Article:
If purple basil is for you basil with purple leaves, then this might not be totally true. Indeed, as also science demonstrated totally purple basil, might come out the green in color in case of pigment inheritance problem.

Purple basil is one of the seven more common commercial basil cultivars. A cultivar is simply a category of plants that show similar features. This means that purple basil includes a large variety of basil types. The most commons are:

  1. Amethyst basil: This is a particular type of purple basil with the darkest tone (almost black). It belongs to the Genovese family (the same you use for your pesto) and can grow up to around 20 inches (around half a meter) in the best conditions.
  2. Dark Opal: this is by far the most well-known among the purple basil types. It presents an intense purple color, and it is generally shorter than amethyst, with a height of max 16 inches (40 cm).
  3. Red Rubin: This is one of the tallest purple basil varieties with a height of around 27’’ (70cm). This has been originated by crossing with Dark opal.
  4. Holy Sacred Red: This is a variety of holy basil, famous for being part of the Hindu religion and so worshipped in India and useful as a mosquito repellant and can grow up to 20 inches (half a meter)
  5. Osmin Purple: this purple basil variety is known among gardeners to have smaller leaves than others. Its purple leaves are almost as dark as the Amethyst variety. It can grow up to 20 inches (half a meter)
  6. Purple Ruffle: the name is due to its curled leaves edges that are, indeed, ruffled. This variety is obtained by selective crossing between dark opal (purple) and Green Ruffles (green) to take the leaves aspects of the Green Ruffle but the color of the Dark Opal. As the others type it can grow up to 20 inches (half a meter)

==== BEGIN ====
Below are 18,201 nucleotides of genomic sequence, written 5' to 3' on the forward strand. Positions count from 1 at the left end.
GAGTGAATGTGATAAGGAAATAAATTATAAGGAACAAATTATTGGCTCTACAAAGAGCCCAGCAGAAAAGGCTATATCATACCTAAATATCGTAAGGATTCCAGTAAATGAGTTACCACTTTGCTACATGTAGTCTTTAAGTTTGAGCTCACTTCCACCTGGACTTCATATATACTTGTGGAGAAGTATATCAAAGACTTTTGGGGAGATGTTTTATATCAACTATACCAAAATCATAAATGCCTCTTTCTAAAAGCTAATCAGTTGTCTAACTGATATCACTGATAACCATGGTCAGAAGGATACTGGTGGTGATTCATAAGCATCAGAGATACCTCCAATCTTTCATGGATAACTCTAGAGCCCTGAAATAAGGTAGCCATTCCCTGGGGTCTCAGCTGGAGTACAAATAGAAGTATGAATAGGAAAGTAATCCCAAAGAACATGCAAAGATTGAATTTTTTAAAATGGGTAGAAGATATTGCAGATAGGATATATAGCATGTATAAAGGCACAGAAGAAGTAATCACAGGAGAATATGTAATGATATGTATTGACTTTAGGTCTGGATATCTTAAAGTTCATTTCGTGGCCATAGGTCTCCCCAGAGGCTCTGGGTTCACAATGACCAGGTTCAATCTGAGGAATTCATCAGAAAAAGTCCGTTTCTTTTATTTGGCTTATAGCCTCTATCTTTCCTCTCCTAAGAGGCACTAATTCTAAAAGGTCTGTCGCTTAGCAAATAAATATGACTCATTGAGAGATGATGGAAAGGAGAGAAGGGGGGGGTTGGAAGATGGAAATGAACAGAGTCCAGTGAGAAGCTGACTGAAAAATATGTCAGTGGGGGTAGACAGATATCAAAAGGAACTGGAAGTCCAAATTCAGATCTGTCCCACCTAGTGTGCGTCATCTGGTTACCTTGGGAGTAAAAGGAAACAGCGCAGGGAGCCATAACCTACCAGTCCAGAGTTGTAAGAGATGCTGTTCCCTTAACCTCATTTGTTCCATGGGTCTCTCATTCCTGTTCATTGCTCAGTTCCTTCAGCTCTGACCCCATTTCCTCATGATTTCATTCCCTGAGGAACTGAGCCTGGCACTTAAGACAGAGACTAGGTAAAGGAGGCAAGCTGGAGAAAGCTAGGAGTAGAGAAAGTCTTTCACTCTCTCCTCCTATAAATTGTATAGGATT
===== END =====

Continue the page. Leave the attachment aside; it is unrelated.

7. Red Rubin Purple Leaf: as the name suggests, this purple basil presents an attractive purple/red color. It can grow slightly taller than its purple counterparts (up to 3 feet, around a meter). As other purple varieties, this has been developed from Dark Opal.

Purple Basil vs Green Regular Basil: Differences

Purple basil is a low-maintenance herb that can be grown either inside or outside. As you saw before, the name “purple basil” in reality, include a large variety of herbs with leaves generally ovular with a speared tip measuring at about .7 to 1.2 inches (2 cm to 3 cm) wide.

Generally, purple basil is small and grows in long bunches. The plant also tends to sprout tiny flowers of different colors depending on the variety. Still, many growers find that pinching these flowers off encourages leaf growth as detailed discussed in the 21 tips to grow massive basil. The majority of purple basil varieties have a spicy anise fragrance with a taste similar to clove.

The growing process is identical to more common green basil. It needs ideally 8 hours of sunlight (at least 6 direct), a well-fertilized soil and (ideally to thrive) and the ambient temperature of 21C. It does not tolerate “wet feet,” as gardeners say. This means do not soak the soil leaving their roots (the feet) wet for a long time. Otherwise, this moist environment can trigger the growth of those harmful bacteria responsible for root rot.